RSS

PDB:2FK6

Protein Name

RNase Z / tRNA(Thr) complex

Species

Bacillus subtilis

Biological Context

Various kinds of ribonucleases, such as RNase P, RNase T and RNase Z, are involved in removing unnecessary regions of a precursor tRNA during its maturation process (processing). RNase Z is an enzyme which catalyzes cleavage of tRNA 3' terminus and thus is essential to make a functionally mature tRNA. The 3’ region of a mature tRNA plays an important role in binding of the amino acid (aminoacylation) and a CCA motif is conserved there (Fig. 1). RNase Z recognizes a discriminator nucleotide in the precursor tRNA and removes unnecessary regions downstream thereof. A CCA-adding enzyme then connects the CCA motif next to the discriminator nucleotide at the 3' terminus, resulting in the mature tRNA.

Deletion of the gene encoding RNase Z is lethal in Bacillus subtilis and Saccharomyces cerevisiae, and mutations in RNase Z in humans have been linked to prostate-cancer susceptibility.

Structure Description

2fk62fk6_x2fk6_y

The crystal structure of RNase Z bound to tRNA (Thr) was solved at 2.9-Å resolution. RNase Z functions as a dimer and is thus able to bind two tRNAs simultaneously (Fig. 2). RNase Z monomer consists of a metallo-β-lactamase domain and a flexible arm. It catches a tRNA with the arm and catalyzes the processing reaction at the β-lactamase domain with a Zn ion. Two RNase Z works cooperatively after dimer formation: one subunit recognizes a tRNA and the other subunit cleaves it. Most of the contacts between protein and tRNA are in the sugar-phosphate backbone rather than the bases of the tRNA. This allows RNase Z to recognize a wide variety of tRNA sequences.

The crystal structure of tRNA-free RNase Z has already been solved and also forms a dimer (xPSSS:1Y44). The structure of the two subunits, active A subunit and inactive B subunit, shows different conformational states of the enzyme. In addition, the structure of tRNA-bound RNase Z complex shows symmetrical properties. The superimposition of both structures reveals that the tRNA-free inactive B subunit changes its conformation to A subunit-like active state upon tRNA binding. It seems that the dimer cooperation enables the coincidental catalytic activity for two tRNAs.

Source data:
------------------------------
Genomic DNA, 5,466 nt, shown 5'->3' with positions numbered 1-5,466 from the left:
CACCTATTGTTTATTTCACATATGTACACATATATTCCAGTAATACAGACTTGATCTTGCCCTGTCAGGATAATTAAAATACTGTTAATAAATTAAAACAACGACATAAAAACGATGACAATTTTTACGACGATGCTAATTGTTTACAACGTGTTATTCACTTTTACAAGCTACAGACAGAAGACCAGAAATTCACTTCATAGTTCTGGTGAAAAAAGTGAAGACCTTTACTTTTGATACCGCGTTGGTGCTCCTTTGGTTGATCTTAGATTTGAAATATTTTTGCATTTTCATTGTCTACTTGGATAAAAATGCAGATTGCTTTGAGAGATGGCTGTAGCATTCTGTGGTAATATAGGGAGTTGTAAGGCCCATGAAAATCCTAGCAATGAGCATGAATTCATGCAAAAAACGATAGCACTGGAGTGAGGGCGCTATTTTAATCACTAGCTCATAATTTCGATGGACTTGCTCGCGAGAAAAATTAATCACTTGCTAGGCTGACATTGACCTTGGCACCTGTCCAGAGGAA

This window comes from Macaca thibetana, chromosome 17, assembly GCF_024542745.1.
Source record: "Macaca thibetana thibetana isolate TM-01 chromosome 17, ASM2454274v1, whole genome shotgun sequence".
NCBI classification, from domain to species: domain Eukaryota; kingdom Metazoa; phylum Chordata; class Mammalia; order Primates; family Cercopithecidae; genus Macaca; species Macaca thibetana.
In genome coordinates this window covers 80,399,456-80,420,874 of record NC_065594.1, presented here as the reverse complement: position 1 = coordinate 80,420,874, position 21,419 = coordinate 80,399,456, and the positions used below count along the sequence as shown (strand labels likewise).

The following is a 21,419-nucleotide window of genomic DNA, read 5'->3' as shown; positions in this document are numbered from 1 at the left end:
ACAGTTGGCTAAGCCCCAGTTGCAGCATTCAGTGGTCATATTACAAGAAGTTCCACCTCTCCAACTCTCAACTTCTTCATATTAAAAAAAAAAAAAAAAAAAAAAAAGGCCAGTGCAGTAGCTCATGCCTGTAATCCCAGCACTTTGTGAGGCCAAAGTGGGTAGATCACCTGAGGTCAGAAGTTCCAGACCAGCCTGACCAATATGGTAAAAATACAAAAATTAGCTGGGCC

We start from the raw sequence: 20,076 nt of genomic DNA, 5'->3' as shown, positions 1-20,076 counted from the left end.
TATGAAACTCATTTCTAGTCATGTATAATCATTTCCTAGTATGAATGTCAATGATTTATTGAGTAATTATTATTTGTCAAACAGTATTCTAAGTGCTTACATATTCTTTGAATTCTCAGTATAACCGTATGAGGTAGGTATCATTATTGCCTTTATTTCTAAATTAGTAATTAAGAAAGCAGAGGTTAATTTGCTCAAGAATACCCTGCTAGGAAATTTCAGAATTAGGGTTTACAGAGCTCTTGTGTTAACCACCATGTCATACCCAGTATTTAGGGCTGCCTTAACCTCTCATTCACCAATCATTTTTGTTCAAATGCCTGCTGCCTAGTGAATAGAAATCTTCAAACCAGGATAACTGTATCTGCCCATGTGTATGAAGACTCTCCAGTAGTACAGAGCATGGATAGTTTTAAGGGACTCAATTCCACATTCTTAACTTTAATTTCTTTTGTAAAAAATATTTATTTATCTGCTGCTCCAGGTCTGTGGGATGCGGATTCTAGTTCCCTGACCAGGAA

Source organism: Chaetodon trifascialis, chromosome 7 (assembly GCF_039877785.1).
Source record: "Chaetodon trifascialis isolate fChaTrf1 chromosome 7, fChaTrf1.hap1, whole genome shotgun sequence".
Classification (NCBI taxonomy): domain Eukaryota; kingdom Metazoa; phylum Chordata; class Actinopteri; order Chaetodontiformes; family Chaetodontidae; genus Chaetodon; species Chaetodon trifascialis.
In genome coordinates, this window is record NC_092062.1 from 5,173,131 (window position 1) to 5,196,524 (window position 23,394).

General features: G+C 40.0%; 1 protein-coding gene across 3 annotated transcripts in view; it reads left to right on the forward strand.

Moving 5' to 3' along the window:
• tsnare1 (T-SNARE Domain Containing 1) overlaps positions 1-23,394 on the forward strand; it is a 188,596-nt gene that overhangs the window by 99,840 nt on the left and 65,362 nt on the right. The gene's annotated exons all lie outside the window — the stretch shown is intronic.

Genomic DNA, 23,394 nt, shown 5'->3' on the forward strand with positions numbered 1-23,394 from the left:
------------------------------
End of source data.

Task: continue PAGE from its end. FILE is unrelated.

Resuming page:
It is expected that detection of additional tRNA structures with other processing enzymes will uncover the whole tRNA maturation mechanism.

tRNA (Fig. 1) Secondary structure model of tRNAs

Transfer RNAs form a cloverleaf secondary structure with 3 loops; D loop (d), T loop (t), and anticodon loop (a). The 3' end of tRNAs has a CCA sequence, important for binding to an amino acid.
structure (Fig. 1) Cristal structure of RNase Z bound to tRNA (Thr)

Blue, RNase Z; green, tRNA (Thr); yellow sphere, Zn ion. The position of tRNA (Thr) anticodon arm is unknown. RNase Z is functional in a dimer form, thus the crystallographic symmetrical part is shown as orange.

Protein Data Bank (PDB)

References

Source

Li de la Sierra-Gallay, I. Mathy, N. Pellegrini, O. Condon, C.; "Structure of the ubiquitous 3' processing enzyme RNase Z bound to transfer RNA."; Nat.Struct.Mol.Biol.; (2006) 13:376-377 PubMed:16518398.

Others

author: Naoya Fujita


Japanese version:PDB:2FK6